All we know about Lazarus is that he died and was brought back to life. His words are not recorded. We don’t know of anything he did with his new life. Yet we can see why the chief priests want to murder him. His witness for Jesus is effective, but because of the work Jesus did – not what he himself had done or said. His new life is a monument to Jesus’s power.

Christians, you are Lazarus! Your new life is a miracle! You were dead in the darkness of your sins but God said, “Come out”. And like Lazarus we come out all bound up, but Christ says, “Unbind him and let him go.” The only way to account for the change that happens in the life of a believer is the power of God. If you have new life through Jesus, you are proof of the reality of Jesus Christ.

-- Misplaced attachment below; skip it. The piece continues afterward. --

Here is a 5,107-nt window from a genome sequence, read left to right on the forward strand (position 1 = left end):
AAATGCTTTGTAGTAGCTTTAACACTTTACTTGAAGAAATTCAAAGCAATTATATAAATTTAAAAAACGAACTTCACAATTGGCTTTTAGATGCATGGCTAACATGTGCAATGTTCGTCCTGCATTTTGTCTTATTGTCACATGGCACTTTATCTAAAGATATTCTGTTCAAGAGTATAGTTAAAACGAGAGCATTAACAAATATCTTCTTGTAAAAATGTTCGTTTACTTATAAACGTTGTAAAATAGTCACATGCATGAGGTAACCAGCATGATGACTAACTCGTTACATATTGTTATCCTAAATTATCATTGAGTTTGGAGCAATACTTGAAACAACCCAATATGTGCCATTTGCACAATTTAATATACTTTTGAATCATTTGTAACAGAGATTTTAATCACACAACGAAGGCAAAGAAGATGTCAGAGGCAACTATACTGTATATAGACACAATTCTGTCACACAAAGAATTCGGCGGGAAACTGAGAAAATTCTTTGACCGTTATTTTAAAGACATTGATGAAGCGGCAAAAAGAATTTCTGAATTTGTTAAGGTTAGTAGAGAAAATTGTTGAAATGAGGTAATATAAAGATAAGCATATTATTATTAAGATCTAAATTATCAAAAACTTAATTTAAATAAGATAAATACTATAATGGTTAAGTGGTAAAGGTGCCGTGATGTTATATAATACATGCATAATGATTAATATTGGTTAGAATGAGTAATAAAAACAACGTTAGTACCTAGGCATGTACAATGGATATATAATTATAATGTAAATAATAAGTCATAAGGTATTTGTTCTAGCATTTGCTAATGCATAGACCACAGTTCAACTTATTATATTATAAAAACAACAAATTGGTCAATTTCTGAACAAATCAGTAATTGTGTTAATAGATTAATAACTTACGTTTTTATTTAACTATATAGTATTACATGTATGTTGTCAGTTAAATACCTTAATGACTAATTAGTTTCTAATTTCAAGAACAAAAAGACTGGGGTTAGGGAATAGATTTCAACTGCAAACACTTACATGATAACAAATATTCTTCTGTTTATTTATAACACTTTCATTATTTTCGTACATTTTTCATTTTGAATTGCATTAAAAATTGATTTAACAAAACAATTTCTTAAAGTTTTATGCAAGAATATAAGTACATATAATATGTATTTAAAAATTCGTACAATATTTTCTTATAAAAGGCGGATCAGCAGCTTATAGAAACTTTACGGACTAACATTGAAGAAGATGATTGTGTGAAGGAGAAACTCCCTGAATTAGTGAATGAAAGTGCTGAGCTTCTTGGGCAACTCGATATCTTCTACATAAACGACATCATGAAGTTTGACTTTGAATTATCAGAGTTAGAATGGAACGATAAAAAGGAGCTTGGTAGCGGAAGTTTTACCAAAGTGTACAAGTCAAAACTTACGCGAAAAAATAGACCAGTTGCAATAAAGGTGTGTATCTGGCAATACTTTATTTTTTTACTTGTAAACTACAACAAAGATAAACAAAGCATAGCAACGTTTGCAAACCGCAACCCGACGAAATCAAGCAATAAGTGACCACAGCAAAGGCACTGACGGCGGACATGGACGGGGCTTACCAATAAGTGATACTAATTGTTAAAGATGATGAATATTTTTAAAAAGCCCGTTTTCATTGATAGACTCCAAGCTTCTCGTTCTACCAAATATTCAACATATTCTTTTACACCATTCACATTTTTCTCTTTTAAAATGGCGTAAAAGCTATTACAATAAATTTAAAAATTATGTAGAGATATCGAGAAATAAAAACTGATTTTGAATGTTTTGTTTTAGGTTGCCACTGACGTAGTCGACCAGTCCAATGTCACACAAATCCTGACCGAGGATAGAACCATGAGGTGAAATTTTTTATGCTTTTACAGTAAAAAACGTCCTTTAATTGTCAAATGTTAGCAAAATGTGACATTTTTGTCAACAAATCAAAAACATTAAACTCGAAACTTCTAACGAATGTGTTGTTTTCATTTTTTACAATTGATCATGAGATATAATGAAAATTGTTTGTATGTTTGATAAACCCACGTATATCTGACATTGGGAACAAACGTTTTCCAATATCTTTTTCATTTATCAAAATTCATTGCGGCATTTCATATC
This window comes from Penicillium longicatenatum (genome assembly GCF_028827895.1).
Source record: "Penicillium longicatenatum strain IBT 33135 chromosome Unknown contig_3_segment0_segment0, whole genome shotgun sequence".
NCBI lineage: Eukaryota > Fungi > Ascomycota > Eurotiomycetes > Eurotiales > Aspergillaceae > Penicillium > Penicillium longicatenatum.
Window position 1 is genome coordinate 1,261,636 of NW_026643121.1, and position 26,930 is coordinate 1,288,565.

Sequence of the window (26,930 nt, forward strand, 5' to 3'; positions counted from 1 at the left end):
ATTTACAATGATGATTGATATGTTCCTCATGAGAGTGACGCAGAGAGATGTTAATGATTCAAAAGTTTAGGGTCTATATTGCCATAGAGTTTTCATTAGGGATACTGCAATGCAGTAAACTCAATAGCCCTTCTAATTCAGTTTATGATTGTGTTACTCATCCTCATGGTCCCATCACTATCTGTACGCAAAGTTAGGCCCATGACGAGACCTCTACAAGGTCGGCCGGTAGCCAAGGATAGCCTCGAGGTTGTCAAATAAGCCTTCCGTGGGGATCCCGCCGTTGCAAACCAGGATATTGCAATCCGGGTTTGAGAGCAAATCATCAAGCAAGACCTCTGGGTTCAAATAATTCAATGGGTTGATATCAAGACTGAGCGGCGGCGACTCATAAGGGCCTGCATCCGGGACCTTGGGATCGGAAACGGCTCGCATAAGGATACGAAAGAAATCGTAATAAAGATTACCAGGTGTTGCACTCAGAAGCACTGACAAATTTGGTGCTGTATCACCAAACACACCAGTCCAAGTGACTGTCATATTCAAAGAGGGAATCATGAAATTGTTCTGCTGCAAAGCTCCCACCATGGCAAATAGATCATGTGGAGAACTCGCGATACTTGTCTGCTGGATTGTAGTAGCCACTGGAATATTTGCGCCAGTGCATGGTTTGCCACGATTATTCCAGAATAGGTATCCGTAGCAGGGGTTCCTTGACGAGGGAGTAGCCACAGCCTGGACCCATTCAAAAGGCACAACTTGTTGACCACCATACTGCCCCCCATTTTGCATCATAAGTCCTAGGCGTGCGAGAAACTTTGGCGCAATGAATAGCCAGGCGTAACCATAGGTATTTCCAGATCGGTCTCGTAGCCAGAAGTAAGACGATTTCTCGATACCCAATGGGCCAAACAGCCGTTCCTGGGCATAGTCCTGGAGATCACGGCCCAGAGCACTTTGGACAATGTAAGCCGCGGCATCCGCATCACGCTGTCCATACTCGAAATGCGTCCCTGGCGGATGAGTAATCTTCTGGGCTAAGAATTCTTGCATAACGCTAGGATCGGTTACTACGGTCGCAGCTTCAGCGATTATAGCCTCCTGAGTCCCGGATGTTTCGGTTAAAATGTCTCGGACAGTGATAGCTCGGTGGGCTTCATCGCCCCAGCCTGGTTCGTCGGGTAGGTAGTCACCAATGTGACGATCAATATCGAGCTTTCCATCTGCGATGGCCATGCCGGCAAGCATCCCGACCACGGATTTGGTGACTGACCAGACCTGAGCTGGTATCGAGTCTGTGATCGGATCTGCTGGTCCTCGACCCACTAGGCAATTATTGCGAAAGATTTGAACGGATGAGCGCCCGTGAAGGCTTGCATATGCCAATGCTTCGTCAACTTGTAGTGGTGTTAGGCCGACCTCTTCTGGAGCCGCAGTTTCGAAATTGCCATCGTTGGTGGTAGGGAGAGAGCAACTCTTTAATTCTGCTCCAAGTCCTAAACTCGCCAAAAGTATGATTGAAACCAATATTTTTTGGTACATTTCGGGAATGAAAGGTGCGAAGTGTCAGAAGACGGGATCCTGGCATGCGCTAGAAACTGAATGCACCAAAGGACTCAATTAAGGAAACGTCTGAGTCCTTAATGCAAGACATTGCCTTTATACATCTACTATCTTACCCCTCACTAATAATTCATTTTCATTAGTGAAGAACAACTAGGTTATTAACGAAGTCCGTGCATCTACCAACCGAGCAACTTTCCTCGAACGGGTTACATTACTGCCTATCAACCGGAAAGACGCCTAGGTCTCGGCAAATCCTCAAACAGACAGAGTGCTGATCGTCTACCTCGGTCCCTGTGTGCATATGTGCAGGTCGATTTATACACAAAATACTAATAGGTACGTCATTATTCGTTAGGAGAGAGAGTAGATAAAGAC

Do you think Lazarus carried the miracle of being given new life with him for the rest of his life? I’m sure he did. May we also never forget that we’ve been given new life through Jesus Christ our Lord.

More in REFRAMING JESUS | Portraits of Glory from John's Gospel

September 1, 2019

Reframing Restoration | John 21

August 18, 2019

Reframing Doubt | John 20:24-31

August 4, 2019

Reframing Security | John 20:19-23